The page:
Fill them with your holy and life-giving Spirit.
Just a short while after this petition is uttered, it will be echoed and reinforced by the words of the celebrant as the neophyte is anointed with chrism: “N., you are sealed with the Holy Spirit in Baptism, and marked as Christ’s own for ever.” Close by, the same bell is rung again: “Sustain them, O Lord, with your Holy Spirit.” The Holy Spirit is certainly liberally invoked in the liturgy of Holy Baptism, so we are on solid ground if we trust that the Holy Spirit indeed shows up! Here God’s Spirit is named not only as holy but as life-giving. Anyone who has experienced any of several forms of cardiopulmonary dysfunction values keenly the ability to breathe deeply and clearly. To do so is to have one’s life sustained from one moment to the next. In this petition, we are asking that the newly baptized disciples will be able to take capacious breaths of God’s own Spirit, and thereby be sustained from one moment to the next in their lives of faith.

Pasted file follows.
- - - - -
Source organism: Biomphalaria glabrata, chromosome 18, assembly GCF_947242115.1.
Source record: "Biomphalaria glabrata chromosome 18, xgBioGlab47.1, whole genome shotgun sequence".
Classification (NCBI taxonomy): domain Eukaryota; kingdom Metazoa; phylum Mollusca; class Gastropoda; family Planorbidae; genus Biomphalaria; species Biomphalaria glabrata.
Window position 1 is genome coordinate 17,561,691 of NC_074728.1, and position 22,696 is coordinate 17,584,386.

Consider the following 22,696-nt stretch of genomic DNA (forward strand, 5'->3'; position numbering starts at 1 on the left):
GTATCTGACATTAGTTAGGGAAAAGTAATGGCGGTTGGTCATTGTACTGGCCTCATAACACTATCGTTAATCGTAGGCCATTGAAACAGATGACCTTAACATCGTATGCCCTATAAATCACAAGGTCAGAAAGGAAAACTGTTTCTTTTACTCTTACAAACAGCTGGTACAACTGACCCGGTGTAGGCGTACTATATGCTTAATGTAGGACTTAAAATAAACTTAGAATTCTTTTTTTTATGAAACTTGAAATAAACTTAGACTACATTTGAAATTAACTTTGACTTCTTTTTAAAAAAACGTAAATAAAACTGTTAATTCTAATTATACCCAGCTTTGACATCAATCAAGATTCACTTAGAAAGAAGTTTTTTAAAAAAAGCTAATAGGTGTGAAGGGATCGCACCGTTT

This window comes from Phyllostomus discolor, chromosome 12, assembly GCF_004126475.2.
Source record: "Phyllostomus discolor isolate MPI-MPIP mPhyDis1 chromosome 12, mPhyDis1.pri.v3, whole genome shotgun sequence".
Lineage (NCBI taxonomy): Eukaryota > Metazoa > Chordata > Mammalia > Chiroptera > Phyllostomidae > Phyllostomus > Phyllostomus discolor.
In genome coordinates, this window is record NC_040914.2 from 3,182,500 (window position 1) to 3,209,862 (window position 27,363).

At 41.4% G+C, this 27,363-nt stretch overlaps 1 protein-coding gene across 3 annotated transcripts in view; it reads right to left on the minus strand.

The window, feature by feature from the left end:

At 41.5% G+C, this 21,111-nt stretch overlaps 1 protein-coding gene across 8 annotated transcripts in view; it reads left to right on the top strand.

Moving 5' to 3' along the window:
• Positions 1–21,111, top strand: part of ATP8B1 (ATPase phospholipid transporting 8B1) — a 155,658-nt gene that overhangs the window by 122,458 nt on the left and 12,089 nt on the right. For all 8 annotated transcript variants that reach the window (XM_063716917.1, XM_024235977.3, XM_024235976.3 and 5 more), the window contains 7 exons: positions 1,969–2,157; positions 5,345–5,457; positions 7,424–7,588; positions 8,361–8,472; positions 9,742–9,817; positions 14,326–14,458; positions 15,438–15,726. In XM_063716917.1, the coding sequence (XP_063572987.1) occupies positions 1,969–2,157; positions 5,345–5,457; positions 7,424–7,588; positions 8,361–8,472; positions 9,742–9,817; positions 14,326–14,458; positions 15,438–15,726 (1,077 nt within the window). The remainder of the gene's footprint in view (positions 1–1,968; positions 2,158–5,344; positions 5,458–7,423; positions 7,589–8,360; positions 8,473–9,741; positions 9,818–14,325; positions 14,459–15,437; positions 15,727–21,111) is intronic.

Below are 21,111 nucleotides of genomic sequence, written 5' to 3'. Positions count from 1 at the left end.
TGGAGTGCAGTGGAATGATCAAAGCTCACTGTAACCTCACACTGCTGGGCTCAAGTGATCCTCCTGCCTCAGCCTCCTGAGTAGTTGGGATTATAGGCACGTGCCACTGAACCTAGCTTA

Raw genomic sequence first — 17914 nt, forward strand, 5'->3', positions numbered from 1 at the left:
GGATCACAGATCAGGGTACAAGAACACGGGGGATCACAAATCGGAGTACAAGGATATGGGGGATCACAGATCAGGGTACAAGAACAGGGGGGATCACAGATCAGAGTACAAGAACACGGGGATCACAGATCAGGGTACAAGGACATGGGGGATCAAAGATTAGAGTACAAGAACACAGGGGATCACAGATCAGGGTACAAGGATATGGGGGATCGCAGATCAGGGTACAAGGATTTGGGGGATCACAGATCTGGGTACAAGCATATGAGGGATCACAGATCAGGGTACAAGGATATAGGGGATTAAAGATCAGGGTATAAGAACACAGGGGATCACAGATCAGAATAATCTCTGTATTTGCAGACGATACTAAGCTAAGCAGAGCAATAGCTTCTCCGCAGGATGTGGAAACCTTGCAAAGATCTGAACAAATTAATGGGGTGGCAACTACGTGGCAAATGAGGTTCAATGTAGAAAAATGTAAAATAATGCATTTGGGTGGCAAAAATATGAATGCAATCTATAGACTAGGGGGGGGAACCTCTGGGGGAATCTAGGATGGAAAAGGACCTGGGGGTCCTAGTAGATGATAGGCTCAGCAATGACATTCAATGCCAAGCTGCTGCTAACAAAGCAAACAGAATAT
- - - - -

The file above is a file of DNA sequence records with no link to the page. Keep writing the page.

Keep them in the faith and communion of your holy Church.